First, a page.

Belgium forerunner in providing tax profits for (e)-bikes
No other European country offers more fiscal benefits for the (electric bicycle than Belgium. Still, the most important reason for people to opt for the bike is traffic congestion. Belgium is not only a champion in offering tax profits for company cars, but also e-bikes receive more fiscal benefits than in any other European country.
According to the European Bicycle Federation (Europese Fietsersfederatie, ECF), Belgium is a maverick country when it comes to the financial promotion of transport modes for commuters.
The country is a forerunner in providing fiscal benefits for (e)-bikes and in subsidizing public transport. Only three European countries spend more subsidies per commuter. The average tax profit for commuters with a company car is 2.763 euros a year; cycling commuters receive an average of ‘only’ 10% of that sum.
A daily commuter living five kilometers from home can receive a fiscal benefit of 288,36 euros a year or more than double as much as in The Netherlands (138,62 euros). The average tax profit for an e-bike in Belgium can go up to 426,06 euros a year.
The calculation was based on data from 2018. At that time, Belgian commuters received a bicycle compensation of 0,23 euros per kilometer. Meanwhile, this is 0,24 euros, although employers are free to award such compensation.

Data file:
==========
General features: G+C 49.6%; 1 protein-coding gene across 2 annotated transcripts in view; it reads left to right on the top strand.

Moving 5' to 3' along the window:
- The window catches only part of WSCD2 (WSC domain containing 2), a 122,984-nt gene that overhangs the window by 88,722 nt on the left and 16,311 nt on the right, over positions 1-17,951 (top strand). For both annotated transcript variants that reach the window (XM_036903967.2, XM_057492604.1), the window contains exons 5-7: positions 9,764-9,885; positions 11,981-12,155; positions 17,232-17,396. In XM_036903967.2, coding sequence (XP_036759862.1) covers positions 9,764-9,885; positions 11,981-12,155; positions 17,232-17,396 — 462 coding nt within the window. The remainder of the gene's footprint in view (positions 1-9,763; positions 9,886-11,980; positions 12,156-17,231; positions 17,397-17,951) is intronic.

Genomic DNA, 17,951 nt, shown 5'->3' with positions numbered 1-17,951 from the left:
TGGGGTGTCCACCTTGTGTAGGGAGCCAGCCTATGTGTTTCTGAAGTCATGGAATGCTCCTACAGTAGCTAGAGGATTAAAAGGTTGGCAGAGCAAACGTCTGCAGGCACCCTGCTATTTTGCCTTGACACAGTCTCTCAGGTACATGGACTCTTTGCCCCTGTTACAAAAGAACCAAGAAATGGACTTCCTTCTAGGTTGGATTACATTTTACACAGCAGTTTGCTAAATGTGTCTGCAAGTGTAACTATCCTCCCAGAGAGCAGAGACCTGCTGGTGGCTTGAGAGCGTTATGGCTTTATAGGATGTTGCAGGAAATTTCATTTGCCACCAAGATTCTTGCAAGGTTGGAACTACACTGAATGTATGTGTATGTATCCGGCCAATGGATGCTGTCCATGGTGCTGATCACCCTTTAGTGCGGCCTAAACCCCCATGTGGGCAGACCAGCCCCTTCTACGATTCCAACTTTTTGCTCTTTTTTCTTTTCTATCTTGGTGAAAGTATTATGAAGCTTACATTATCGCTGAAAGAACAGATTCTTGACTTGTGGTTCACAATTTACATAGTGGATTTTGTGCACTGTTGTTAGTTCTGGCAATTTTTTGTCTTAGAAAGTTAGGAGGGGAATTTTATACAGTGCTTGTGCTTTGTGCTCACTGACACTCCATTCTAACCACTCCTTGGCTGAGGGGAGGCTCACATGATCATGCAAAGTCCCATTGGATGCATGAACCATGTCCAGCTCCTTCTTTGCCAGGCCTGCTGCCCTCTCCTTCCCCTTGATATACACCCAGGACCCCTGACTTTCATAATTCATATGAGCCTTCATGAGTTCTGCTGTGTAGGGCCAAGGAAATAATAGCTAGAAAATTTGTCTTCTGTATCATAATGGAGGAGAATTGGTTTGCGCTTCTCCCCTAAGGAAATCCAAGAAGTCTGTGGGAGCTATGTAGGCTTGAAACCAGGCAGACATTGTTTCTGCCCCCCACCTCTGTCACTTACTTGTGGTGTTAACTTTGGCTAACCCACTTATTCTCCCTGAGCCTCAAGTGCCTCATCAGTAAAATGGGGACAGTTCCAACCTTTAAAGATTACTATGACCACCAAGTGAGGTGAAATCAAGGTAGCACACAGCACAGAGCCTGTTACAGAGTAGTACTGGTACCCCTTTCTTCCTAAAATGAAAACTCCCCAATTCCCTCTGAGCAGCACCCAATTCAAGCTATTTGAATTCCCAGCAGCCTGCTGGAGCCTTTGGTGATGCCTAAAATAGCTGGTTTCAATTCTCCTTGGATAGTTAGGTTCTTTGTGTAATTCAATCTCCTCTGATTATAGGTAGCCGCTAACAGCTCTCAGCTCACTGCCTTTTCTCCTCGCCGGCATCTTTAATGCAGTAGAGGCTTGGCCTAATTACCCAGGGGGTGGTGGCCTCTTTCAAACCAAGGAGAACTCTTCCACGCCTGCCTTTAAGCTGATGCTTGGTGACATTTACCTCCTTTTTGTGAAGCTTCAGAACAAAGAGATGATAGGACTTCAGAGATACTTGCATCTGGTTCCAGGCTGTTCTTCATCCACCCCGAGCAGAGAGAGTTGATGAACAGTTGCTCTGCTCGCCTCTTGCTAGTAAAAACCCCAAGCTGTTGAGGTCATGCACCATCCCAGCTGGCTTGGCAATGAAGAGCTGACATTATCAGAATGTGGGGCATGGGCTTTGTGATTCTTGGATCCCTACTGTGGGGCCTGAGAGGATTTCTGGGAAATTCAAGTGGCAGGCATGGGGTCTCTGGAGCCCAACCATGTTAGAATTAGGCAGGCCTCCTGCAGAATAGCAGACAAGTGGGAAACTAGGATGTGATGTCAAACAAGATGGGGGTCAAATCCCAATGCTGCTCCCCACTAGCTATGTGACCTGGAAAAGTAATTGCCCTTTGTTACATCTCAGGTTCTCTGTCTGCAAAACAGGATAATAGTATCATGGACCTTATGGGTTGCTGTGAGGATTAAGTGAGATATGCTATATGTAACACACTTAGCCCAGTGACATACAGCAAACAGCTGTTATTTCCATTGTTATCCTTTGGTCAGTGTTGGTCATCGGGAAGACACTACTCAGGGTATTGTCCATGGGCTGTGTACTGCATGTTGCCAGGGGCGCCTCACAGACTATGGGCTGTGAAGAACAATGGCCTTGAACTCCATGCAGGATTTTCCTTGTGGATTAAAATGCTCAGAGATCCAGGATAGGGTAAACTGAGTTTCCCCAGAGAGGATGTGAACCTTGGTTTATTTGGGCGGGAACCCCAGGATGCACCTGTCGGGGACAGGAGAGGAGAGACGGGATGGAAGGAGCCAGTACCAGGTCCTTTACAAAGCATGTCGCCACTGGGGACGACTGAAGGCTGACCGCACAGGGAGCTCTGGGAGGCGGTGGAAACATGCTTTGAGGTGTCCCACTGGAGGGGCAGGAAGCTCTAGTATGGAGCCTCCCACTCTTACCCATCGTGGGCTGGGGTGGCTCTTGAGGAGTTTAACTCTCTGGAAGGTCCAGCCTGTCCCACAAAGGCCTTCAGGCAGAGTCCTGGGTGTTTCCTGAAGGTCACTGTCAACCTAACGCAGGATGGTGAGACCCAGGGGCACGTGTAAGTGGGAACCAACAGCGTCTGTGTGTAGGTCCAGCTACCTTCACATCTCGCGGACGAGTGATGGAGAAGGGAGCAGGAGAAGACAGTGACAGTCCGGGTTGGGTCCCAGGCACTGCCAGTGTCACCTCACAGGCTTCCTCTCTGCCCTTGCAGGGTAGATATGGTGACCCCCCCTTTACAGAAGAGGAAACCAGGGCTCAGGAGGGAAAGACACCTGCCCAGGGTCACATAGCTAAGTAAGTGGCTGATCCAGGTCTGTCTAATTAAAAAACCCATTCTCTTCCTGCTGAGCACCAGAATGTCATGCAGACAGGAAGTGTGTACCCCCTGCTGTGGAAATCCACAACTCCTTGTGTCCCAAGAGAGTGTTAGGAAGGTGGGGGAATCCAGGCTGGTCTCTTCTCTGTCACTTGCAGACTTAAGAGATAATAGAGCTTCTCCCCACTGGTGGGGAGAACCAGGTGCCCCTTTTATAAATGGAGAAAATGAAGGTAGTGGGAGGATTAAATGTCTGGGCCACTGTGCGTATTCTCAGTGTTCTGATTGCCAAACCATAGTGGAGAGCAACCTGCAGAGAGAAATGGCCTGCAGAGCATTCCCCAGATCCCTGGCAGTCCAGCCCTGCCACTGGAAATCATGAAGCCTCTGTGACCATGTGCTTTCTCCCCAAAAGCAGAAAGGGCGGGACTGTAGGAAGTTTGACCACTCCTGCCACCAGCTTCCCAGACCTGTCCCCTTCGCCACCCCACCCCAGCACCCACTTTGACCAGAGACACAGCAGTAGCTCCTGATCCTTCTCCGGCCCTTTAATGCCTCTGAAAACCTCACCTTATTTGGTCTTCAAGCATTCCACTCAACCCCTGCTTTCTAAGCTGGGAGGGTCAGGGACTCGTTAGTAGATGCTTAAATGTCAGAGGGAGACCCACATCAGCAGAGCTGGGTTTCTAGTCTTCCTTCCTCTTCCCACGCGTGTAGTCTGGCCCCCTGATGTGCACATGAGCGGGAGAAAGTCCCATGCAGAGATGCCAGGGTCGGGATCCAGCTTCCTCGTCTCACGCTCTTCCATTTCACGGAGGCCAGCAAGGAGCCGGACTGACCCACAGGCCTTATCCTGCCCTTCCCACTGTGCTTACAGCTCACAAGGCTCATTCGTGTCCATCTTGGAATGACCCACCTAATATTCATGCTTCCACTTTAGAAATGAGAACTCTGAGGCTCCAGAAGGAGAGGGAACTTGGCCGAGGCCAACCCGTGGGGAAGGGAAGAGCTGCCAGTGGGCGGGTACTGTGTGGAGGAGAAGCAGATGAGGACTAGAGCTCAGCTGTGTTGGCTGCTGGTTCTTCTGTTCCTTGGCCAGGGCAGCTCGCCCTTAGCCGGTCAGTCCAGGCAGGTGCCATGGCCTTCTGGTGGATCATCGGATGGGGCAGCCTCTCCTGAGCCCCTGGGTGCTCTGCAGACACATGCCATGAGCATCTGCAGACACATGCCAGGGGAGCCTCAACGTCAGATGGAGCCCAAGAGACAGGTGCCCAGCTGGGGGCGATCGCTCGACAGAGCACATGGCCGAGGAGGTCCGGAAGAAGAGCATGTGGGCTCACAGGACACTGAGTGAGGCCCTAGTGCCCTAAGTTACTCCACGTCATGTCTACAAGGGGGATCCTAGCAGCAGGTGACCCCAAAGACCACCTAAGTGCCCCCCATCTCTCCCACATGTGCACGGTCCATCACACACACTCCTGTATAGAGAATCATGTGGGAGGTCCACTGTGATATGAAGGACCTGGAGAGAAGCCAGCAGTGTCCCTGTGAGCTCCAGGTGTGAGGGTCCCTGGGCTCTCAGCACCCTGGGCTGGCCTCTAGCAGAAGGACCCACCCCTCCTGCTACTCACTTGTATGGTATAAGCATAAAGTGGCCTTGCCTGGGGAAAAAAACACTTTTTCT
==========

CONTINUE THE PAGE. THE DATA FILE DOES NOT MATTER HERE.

This fiscal support led to an explosive increase in the number of e-bikes. Last year, half of all bicycles sold in Belgium were electric, according to an estimation of sector federation Traxio. In 2015, it was not even one-third.
Stefan Mariën, the business manager of L’Avenir, confirms the trend. “When it comes to tax profits for the e-bike, Belgium is a forerunner.” And the more expensive the bicycle, the higher the profit, which explains the success of the more expensive speed-pedelecs. In 2018, the sales of speed-pedelecs almost doubled in two years.
According to the figures of Statbel, Belgium already has 24.000 e-bikes on the road. Three years ago, there were only 1.600 of them. Antwerp, where traffic congestion is an issue, has the most speed-pedelecs.
“It shows that it is not only the fiscal stimulus that pushes people to the bike,” explains Wies Callens of the cyclist union (Fietsersbond). “Most of them are fed up with the daily traffic jams, and they just start looking for alternatives.”
The fact that the bicycle has become the most popular means of transport is due to the fiscal stimulus. “It also explains why mopeds are far less attractive in our country,” says Tom Vlaminck of KBC Autolease.
E-bike leasing is increasingly popular in Belgium. KBC already noticed a significant rise of bike leasing dossiers (from 1.727 in January to 6.587 in December) the first three months of the year, and other banks expect a growing interest as well.
The market of the company bicycles is growing exponentially as well. According to Traxio, there are already 40.000 up to 50.000 company bicycles in Belgium; three-quarters of them are e-bikes. “We’re finally going for multimodality,” Vlaminck concludes.